Meanwhile, at the south end of the (inhabited) beach, the jury is still out on the ability of government to handle conflict and controversy..
Erosion and storm devastation have taken six homes, and about 20 more are vulnerable, according to town officials in Newbury.
Oceanside residents took an enormous stretch in bringing in tons of rock and chiseled stone -- without permits -- to place in front of their homes.
Now they are asking members of the state Department of Environmental Protection for its blessing to "mine" (dig up) sand at low tide and move it in front of their houses to replenish the dunes.
In Massachusetts, oceanside homeowners own the land down to the low tide mark, so it can't be said they are transgressing upon state property, officials say.
Still, mining would appear to require DEP permission.
Late last week, state officials essentially asked oceanside homeowners to come up with definitive plans to explain and document their concept of mining.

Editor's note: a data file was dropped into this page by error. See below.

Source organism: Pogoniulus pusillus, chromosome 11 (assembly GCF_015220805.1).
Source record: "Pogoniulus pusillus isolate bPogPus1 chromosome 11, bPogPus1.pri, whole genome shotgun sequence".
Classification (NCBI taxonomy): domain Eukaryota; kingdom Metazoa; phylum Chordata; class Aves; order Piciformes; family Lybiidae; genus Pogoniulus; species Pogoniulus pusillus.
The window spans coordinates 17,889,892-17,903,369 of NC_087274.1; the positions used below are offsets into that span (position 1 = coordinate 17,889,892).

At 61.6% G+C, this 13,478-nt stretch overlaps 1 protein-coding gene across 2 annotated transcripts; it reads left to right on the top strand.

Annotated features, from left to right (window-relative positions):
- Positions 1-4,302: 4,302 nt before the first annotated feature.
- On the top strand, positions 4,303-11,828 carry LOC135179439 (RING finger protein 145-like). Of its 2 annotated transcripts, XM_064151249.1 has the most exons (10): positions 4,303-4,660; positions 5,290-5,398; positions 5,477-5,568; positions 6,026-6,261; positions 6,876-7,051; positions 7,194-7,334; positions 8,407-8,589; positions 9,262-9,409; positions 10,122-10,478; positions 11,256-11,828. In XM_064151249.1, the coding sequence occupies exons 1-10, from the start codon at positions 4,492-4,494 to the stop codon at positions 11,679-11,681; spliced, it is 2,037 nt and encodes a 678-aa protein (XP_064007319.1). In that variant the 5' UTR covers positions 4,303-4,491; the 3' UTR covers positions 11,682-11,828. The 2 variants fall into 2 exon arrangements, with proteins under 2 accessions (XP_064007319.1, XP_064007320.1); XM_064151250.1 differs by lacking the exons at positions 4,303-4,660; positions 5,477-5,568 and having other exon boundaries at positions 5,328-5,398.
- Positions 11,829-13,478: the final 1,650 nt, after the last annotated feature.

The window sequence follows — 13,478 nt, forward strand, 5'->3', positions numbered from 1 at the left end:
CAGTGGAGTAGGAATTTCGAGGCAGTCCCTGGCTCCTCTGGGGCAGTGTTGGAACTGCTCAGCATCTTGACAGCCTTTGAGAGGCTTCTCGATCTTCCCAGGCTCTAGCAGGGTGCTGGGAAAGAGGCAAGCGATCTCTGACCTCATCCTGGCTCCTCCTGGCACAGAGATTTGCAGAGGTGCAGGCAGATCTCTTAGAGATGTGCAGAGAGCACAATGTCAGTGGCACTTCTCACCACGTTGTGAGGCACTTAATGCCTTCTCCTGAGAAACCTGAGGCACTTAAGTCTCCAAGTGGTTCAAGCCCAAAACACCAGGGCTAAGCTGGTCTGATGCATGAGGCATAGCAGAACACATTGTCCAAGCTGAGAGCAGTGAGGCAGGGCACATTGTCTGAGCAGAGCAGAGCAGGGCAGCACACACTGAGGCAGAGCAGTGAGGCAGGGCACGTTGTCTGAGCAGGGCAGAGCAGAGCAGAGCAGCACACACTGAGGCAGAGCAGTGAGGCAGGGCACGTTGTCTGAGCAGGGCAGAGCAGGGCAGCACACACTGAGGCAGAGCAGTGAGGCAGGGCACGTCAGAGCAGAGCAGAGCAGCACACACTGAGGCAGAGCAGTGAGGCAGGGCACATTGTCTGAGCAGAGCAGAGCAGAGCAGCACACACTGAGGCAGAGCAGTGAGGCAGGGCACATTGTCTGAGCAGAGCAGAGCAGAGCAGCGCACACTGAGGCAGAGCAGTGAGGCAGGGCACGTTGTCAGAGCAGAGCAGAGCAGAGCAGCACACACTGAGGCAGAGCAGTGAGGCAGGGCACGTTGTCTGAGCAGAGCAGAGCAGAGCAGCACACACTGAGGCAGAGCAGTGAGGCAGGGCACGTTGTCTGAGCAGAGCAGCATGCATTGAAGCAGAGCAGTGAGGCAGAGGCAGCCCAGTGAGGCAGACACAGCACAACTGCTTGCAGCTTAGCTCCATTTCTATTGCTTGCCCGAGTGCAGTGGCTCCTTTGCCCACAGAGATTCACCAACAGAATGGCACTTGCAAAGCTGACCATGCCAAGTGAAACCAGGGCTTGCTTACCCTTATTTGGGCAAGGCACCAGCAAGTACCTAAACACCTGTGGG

From the office of Tarr: "It is recommended that the proponents of such proposals consult with qualified professionals to develop engineered plans as soon as possible. Please advise us when such plans are available."
So it appears the DEP is willing to examine the suggestion of mining. But they need a little science to take is seriously.
(An aside: One of the proponents of mining said the concept was to dig a hole at low tide "big enough to bury a battleship." It was an apt description, but perhaps not an appealing one for the environmental crowd.)
In the words of Tarr, who co-chairs the Merrimack River Beach Alliance, homeowners must "push the envelope" to protect their homes.
That they are doing. They have taken upon themselves to place tons of rock along the high tide mark.
Now they are suggesting bringing heavy machinery onto the beach to mine and transport the sand to "replenish" the dunes.